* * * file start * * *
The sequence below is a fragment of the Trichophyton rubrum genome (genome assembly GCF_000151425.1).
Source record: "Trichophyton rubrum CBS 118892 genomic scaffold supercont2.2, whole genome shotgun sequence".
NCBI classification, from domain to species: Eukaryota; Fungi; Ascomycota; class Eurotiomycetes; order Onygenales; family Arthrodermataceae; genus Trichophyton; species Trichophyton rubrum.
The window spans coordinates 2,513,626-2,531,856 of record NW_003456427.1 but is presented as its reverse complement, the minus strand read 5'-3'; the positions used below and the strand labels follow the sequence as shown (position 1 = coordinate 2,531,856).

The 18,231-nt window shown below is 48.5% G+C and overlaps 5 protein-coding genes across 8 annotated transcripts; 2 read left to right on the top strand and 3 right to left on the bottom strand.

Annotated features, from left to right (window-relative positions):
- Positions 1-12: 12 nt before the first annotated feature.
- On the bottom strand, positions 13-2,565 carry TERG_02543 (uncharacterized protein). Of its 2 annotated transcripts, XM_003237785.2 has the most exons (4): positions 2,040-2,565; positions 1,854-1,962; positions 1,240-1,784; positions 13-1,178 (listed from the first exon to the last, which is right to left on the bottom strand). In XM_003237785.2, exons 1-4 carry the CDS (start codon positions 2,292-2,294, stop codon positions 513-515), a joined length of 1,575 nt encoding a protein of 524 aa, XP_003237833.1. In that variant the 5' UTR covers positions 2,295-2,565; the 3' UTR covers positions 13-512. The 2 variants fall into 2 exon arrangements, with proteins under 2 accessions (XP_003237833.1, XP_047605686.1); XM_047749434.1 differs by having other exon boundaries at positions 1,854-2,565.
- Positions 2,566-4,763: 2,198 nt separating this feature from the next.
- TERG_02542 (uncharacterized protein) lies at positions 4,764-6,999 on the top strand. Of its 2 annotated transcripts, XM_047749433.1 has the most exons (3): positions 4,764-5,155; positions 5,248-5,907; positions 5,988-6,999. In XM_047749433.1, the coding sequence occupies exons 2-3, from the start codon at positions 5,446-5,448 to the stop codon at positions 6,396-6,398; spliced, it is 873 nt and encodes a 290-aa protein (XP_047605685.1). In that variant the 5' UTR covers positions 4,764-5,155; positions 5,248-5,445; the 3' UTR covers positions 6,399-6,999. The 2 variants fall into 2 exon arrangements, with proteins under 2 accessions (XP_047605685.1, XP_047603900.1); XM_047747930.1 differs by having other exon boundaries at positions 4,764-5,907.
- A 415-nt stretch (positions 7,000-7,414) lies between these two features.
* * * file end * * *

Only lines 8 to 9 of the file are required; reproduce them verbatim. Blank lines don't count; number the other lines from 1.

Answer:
- On the bottom strand, positions 13-2,565 carry TERG_02543 (uncharacterized protein). Of its 2 annotated transcripts, XM_003237785.2 has the most exons (4): positions 2,040-2,565; positions 1,854-1,962; positions 1,240-1,784; positions 13-1,178 (listed from the first exon to the last, which is right to left on the bottom strand). In XM_003237785.2, exons 1-4 carry the CDS (start codon positions 2,292-2,294, stop codon positions 513-515), a joined length of 1,575 nt encoding a protein of 524 aa, XP_003237833.1. In that variant the 5' UTR covers positions 2,295-2,565; the 3' UTR covers positions 13-512. The 2 variants fall into 2 exon arrangements, with proteins under 2 accessions (XP_003237833.1, XP_047605686.1); XM_047749434.1 differs by having other exon boundaries at positions 1,854-2,565.
- Positions 2,566-4,763: 2,198 nt separating this feature from the next.